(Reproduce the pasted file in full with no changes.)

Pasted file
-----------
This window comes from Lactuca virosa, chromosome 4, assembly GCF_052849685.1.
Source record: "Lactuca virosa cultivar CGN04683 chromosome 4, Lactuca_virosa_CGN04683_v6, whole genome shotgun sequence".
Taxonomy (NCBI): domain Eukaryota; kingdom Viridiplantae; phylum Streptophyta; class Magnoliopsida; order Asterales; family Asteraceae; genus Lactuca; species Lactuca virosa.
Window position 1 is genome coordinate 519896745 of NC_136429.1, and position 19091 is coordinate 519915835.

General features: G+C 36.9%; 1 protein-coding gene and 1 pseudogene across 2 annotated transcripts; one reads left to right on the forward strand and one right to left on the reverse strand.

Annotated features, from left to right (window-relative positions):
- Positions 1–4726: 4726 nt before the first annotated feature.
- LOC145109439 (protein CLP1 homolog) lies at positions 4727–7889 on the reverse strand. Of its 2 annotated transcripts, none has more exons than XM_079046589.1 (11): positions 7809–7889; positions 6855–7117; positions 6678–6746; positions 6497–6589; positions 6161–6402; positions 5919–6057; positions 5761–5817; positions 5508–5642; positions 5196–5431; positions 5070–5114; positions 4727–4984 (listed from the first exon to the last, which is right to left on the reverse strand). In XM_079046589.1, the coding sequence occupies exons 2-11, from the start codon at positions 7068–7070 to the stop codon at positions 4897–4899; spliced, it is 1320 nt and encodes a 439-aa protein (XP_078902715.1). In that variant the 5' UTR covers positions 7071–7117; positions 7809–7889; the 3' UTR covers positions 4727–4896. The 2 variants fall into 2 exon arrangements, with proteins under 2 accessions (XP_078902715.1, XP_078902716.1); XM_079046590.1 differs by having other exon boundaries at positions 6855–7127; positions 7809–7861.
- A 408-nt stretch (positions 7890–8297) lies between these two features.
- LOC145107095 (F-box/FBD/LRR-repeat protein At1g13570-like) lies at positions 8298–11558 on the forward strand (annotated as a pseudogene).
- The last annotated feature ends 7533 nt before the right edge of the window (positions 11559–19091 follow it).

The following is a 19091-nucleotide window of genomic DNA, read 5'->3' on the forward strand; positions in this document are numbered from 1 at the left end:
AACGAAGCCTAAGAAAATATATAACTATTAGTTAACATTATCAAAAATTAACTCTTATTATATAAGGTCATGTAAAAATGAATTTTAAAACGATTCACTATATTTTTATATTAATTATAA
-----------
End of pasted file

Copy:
This window comes from Lactuca virosa, chromosome 4, assembly GCF_052849685.1.
Source record: "Lactuca virosa cultivar CGN04683 chromosome 4, Lactuca_virosa_CGN04683_v6, whole genome shotgun sequence".
Taxonomy (NCBI): domain Eukaryota; kingdom Viridiplantae; phylum Streptophyta; class Magnoliopsida; order Asterales; family Asteraceae; genus Lactuca; species Lactuca virosa.
Window position 1 is genome coordinate 519896745 of NC_136429.1, and position 19091 is coordinate 519915835.

General features: G+C 36.9%; 1 protein-coding gene and 1 pseudogene across 2 annotated transcripts; one reads left to right on the forward strand and one right to left on the reverse strand.

Annotated features, from left to right (window-relative positions):
- Positions 1–4726: 4726 nt before the first annotated feature.
- LOC145109439 (protein CLP1 homolog) lies at positions 4727–7889 on the reverse strand. Of its 2 annotated transcripts, none has more exons than XM_079046589.1 (11): positions 7809–7889; positions 6855–7117; positions 6678–6746; positions 6497–6589; positions 6161–6402; positions 5919–6057; positions 5761–5817; positions 5508–5642; positions 5196–5431; positions 5070–5114; positions 4727–4984 (listed from the first exon to the last, which is right to left on the reverse strand). In XM_079046589.1, the coding sequence occupies exons 2-11, from the start codon at positions 7068–7070 to the stop codon at positions 4897–4899; spliced, it is 1320 nt and encodes a 439-aa protein (XP_078902715.1). In that variant the 5' UTR covers positions 7071–7117; positions 7809–7889; the 3' UTR covers positions 4727–4896. The 2 variants fall into 2 exon arrangements, with proteins under 2 accessions (XP_078902715.1, XP_078902716.1); XM_079046590.1 differs by having other exon boundaries at positions 6855–7127; positions 7809–7861.
- A 408-nt stretch (positions 7890–8297) lies between these two features.
- LOC145107095 (F-box/FBD/LRR-repeat protein At1g13570-like) lies at positions 8298–11558 on the forward strand (annotated as a pseudogene).
- The last annotated feature ends 7533 nt before the right edge of the window (positions 11559–19091 follow it).

The following is a 19091-nucleotide window of genomic DNA, read 5'->3' on the forward strand; positions in this document are numbered from 1 at the left end:
AACGAAGCCTAAGAAAATATATAACTATTAGTTAACATTATCAAAAATTAACTCTTATTATATAAGGTCATGTAAAAATGAATTTTAAAACGATTCACTATATTTTTATATTAATTATAA